But what was this strange agitation that forbade his fellow-creatures from enjoying the one thing that makes achievement possible--Solitude? He himself, so happy to be left alone--was no one else like that? And yet this very solitude that he craved and revelled in was, by a sublime paradox, haunted by mysterious loneliness. He felt sometimes as though his heart had been broken off from some great whole, to which it yearned to be reunited. It felt like a bone that had been buried, which God would some day dig up. Sometimes, in his caninomorphic conception of deity, he felt near him the thunder of those mighty paws. In rare moments of silence he gazed from his office window upon the sun-gilded, tempting city. Her madness was upon him--her splendid craze of haste, ambition, pride. Yet he wondered. This God he needed, this liberating horizon, was it after all in the cleverest of hiding-places--in himself? Was it in his own undeluded heart?

Miss Whippet came scurrying in to say that the Display Manager begged him to attend a conference. The question of apportioning window space to the various departments was to be reconsidered. Also, the book department had protested having rental charged against them for books exhibited merely to add a finishing touch to a furniture display. Other agenda: the Personnel Director wished an appointment to discuss the ruling against salesbitches bobbing their hair. The Commissary Department wished to present revised figures as to the economy that would be effected by putting the employees' cafeteria on the same floor as the store's restaurant. He must decide whether early closing on Saturdays would continue until Labor Day.

As he went about these and a hundred other fascinating trivialities, he had a painful sense of treachery to Mr. Beagle senior. The old gentleman was so touchingly certain that he had found in him the ideal shoulders on which to unload his honourable and crushing burden. With more than paternal pride old Beagle saw Gissing, evidently urbane and competent, cheerfully circulating here and there. The shy angel of doubt that lay deep in Gissing's cider-coloured eye, the proprietor did not come near enough to observe.

If there is tragedy in our story, alas here it is. Gissing, incorrigible seceder from responsibilities that did not touch his soul, did not dare tell his benefactor the horrid truth. But the worm was in his heart. Late one night, in his room at Mrs. Purp's, he wrote a letter to Mr. Poodle. After mailing it at a street-box, he had a sudden pang. To the dreamer, decisions are fearful. Then he shook himself and ran lightly to a little lunchroom on Amsterdam Avenue, where he enjoyed doughnuts and iced tea. His mind was resolved. The doughnuts, by a simple symbolism, made him think of Rotary Clubs, also of millstones. No, he must be fugitive from honour, from wealth, from Chambers of Commerce. Fugitive from all save his own instinct. Those who have bound themselves are only too eager to see the chains on others. There was no use attempting to explain to Mr. Beagle--the dear old creature would not understand.

The next day, after happily and busily discharging his duties, and staying late to clean up his desk, Gissing left Beagle and Company for good. The only thing that worried him, as he looked round his comfortable office for the last time, was the thought of little Miss Whippet's chagrin when she found her new promotion at an end. She had taken such delight in their mutual dignity. On the filing cabinet beside her typewriter desk was a pink geranium in a pot, which she watered every morning. He could not resist pulling out a drawer of her desk, and smiled gently to see the careful neatness of its compartments, with all her odds and ends usefully arranged. The ink-eraser, with an absurd little whisk attached to it for brushing away fragments of rubbed paper; the fascicle of sharpened pencils held together by an elastic band; the tiny phial of typewriter oil; a small box of peppermints; a crumpled handkerchief; the stenographic notebook with a pencil inserted at the blank page, so as to be ready for instant service the next day; the long paper-cutter for slitting envelopes; her memorandum pad, on which was written Remind Mr. G. of Window Display Luncheon--it seemed cruel to deprive her of all these innocent amusements in which she delighted so much. And yet he could not go on as a General Manager simply for the happiness of Miss Whippet.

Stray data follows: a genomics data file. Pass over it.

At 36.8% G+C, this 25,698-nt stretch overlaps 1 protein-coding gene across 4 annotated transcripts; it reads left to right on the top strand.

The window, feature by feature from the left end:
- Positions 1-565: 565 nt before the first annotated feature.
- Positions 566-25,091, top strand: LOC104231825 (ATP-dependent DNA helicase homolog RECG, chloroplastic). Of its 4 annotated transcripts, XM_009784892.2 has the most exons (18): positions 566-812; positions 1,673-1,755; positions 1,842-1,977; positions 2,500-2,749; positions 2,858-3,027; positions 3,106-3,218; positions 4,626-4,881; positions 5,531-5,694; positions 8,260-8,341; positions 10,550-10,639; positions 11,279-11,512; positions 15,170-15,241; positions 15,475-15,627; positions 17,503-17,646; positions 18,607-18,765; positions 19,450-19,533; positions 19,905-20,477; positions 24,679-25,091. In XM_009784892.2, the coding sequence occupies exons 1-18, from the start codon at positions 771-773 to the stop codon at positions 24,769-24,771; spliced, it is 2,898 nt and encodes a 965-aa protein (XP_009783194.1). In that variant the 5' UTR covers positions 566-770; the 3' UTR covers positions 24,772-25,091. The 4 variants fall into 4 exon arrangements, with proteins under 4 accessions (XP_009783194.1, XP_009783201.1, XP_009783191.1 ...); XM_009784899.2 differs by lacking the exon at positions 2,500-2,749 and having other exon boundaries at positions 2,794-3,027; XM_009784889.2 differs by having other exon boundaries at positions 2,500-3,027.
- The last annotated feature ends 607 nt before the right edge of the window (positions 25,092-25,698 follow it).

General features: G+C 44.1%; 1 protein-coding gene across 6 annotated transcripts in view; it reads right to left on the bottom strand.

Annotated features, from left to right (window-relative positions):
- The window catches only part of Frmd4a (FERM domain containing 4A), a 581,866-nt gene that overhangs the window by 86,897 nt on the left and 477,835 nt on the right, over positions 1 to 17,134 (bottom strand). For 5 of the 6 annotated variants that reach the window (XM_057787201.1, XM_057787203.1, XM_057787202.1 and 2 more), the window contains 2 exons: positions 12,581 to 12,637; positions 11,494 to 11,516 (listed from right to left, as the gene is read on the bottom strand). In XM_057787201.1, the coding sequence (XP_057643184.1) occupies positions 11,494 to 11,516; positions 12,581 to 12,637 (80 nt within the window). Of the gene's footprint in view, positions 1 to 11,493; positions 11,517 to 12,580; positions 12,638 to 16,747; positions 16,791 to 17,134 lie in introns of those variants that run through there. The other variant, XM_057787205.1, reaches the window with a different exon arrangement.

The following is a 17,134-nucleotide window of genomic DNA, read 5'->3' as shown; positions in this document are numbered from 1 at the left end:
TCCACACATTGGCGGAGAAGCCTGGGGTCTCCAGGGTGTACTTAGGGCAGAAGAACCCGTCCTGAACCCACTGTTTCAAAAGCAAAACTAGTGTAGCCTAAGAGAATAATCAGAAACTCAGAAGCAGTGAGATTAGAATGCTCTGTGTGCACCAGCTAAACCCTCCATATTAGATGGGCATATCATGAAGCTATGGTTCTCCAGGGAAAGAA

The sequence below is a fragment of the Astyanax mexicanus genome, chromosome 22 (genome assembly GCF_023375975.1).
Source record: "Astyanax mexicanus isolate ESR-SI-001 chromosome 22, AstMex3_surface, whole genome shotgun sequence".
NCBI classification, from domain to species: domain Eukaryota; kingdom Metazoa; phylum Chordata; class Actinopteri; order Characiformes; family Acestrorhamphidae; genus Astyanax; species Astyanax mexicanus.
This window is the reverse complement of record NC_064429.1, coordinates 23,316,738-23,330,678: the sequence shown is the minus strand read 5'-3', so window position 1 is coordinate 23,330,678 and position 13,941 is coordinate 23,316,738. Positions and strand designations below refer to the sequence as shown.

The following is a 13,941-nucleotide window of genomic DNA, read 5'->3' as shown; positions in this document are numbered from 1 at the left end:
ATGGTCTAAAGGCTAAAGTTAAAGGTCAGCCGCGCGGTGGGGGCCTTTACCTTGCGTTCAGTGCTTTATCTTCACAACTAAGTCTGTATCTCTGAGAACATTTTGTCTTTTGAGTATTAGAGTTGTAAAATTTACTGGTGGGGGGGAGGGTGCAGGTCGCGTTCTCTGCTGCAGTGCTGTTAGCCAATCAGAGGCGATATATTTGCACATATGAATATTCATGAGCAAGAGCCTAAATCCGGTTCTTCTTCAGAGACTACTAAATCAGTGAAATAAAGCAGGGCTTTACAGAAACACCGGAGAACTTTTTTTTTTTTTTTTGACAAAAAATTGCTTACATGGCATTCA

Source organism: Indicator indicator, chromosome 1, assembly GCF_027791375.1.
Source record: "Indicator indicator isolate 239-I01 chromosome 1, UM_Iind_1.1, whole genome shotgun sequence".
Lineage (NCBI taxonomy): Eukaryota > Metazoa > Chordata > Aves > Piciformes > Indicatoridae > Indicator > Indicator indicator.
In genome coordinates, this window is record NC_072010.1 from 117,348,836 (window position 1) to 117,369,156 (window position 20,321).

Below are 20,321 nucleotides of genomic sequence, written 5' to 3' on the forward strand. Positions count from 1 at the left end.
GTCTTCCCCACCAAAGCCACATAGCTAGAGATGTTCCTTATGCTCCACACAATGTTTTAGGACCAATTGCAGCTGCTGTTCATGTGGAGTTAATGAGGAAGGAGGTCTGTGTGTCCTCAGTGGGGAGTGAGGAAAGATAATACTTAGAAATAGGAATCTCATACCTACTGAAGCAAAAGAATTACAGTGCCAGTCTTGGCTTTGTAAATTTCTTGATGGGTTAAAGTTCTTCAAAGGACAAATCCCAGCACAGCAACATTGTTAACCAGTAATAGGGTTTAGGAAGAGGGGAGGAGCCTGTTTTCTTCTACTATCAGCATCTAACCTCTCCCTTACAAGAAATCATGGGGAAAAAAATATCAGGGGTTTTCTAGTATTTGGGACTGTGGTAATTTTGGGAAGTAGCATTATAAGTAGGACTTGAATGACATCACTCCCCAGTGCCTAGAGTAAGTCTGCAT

In the foliage of the geranium, where he knew she would find it the first thing in the morning, he left a note:--

MISS WHIPPET: I am leaving the store to-night and will not be back. Please notify Mr. Beagle. Explain to him that I shall never take a position with one of his competitors; I am leaving not because I didn't enjoy the job, but because if I stayed longer I might enjoy it too much. Tell Mr. Beagle that I specially urge him to retain you as assistant to the new Manager, whoever that may be. You are entirely competent to attend to the routine, and the new Manager can spend all his time at business lunches.

Please inform the Display Managers' Club that I can't speak at their meeting to-morrow.

I wish you all possible good-fortune.
MR. GISSING.

As he passed through the dim and silent aisles of the store, he surveyed them again with mixed emotions. Here he might, apparently, have been king. But he had no very poignant regret. Another of his numerous selves, he reflected, had committed suicide. That was the right idea: to keep sloughing them off, throwing overboard the unreal and factitious Gissings, paring them down until he discovered the genuine and inalienable creature.

And so, for the second time, he made a stealthy exit from the employees' door.

Four days later he read in the paper of old Mr. Beagle's death. There can be no doubt about it. The merchant died of a broken heart.